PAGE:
Thursday, 26 July 2012

Gnashing Teeth

It's time for my monthly clothes exchange and I'm sitting in Oranaise Cafe in Hyde Park, gate-crashing a City Social meet-up. The host of today's rendezvous is an old teacher-training friend and is complaining about a recent “CS” event. 

I've read interviews with Kate Nash justifying her change in musical direction and brief entertainment news items, reporting how disaffected her fans have become. She recently played Brudenell Social and apparently a large chunk of her audience up and left well before she was done. At lunch, it's joked that the CS member who misplaced her ticket was lucky to have missed this gig and some speculate Nash has suffered some kind of breakdown. The passion of their debate leads me to carry-out some of my own research. Although I'm all for kooky, I've never been a huge Nash fan and have never listened to a whole album.

Back at home enjoying the brief sunshine with another friend, I tell her about the animated lunchtime discussion and she recalls hearing one of Kate's earlier songs and her disgust and amazement. Up until now I've managed to avoid Caroline's A Victim and once we've sniggered through the video, I'm surprised Nash ever made it. I can't help but wonder whether the Caroline the song is based upon is a real person and if she's flattered to be the song's inspiration:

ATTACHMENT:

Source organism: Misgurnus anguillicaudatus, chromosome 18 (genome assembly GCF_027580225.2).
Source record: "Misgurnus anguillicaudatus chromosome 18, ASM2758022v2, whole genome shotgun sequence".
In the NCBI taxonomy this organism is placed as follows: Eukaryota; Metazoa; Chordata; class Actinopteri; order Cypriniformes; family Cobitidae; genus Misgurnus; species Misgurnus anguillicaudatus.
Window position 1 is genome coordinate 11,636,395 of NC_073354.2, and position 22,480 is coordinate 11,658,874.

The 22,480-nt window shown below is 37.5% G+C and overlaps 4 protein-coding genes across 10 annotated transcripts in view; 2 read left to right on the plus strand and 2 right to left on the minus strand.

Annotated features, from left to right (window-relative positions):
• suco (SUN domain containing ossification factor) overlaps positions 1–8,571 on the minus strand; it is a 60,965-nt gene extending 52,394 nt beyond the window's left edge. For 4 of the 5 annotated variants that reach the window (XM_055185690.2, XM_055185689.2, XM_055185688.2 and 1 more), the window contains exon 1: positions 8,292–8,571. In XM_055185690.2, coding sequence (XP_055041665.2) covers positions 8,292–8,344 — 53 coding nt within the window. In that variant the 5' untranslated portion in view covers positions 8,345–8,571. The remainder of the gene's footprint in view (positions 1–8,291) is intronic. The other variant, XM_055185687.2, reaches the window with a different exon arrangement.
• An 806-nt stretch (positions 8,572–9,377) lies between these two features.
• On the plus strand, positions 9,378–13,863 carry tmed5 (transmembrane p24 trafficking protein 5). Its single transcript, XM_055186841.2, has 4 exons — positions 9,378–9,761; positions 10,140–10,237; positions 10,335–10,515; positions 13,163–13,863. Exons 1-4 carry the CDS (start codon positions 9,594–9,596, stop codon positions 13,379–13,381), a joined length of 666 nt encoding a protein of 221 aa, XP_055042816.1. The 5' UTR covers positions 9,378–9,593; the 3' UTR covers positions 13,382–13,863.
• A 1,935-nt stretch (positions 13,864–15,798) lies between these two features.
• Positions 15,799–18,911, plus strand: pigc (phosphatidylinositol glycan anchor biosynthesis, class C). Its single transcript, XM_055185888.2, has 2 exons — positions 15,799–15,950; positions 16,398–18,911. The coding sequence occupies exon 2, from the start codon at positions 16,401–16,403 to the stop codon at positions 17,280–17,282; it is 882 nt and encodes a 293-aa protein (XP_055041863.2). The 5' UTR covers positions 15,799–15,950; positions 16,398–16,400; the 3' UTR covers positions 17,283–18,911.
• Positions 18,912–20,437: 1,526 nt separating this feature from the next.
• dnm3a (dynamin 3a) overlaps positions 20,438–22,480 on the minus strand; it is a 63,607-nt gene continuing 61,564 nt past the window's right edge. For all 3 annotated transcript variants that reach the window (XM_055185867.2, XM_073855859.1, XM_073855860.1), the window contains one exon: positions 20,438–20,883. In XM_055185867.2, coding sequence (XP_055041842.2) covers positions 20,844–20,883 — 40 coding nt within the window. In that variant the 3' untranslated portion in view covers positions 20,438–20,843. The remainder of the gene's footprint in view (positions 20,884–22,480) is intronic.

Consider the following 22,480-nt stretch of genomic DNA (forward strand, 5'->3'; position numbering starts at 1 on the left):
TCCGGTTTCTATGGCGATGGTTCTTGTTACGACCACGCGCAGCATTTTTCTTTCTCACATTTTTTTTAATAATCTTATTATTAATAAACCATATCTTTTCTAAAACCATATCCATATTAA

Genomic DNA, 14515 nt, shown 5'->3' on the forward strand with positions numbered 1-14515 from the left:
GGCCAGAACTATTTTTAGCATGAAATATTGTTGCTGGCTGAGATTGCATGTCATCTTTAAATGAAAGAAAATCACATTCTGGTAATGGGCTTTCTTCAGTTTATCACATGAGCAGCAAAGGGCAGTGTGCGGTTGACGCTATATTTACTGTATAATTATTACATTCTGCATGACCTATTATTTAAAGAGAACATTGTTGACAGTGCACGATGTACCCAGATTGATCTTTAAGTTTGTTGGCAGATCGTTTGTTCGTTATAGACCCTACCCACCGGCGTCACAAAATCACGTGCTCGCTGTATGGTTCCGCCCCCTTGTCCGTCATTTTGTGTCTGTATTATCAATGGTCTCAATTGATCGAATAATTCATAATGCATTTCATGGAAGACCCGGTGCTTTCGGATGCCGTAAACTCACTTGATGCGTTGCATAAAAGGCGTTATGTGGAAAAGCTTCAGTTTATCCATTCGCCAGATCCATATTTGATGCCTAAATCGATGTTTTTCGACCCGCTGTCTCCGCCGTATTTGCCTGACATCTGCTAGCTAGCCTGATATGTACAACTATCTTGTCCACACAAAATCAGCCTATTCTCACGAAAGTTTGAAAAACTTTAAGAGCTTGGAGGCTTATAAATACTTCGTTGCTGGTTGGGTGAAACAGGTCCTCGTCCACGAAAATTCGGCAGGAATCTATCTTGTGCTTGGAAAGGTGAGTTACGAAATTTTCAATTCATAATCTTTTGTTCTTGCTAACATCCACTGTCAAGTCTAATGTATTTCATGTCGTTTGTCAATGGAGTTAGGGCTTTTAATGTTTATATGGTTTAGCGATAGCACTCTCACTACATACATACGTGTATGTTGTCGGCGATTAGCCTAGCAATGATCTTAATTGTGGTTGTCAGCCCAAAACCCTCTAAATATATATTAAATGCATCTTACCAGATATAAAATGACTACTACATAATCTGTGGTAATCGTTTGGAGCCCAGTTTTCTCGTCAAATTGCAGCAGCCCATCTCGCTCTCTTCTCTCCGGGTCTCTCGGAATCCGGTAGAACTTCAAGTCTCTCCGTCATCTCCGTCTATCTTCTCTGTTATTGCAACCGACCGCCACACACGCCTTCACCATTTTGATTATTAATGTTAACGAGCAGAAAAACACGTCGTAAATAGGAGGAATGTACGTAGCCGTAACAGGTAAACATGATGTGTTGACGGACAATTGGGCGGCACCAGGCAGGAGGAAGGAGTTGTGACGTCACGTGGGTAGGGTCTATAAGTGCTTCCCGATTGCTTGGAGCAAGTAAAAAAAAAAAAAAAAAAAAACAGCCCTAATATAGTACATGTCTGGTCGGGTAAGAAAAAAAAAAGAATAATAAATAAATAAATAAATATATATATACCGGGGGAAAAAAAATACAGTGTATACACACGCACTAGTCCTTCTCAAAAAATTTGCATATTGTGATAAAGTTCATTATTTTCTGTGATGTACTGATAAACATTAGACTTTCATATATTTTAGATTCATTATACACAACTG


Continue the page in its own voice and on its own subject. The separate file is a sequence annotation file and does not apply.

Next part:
After reacquainting ourselves with early Nash, Caroline reminds us both of the legendary Leigh Bowery's insane and short-lived 90s' experiment, Minty. I never saw their scandalous live antics but remember being amused by their single That's Nice being played on Mark and Lard's show:

Having made this bizarre journey through time, we quickly skip to some of her recent tracks and even find a live video of the offending Brudenell gig:

My grungy roots mean I actually prefer the new Nash and agree she has every right as an artist to experiment with her sound but if you compare the above videos to tracks like Mouthwash, it's easy to see why her fan base feel alienated. The late John Peel would have championed such experimentation and her brave move away from a more commercial sound but whether she manages to replace old fans with new ones remains to be seen.

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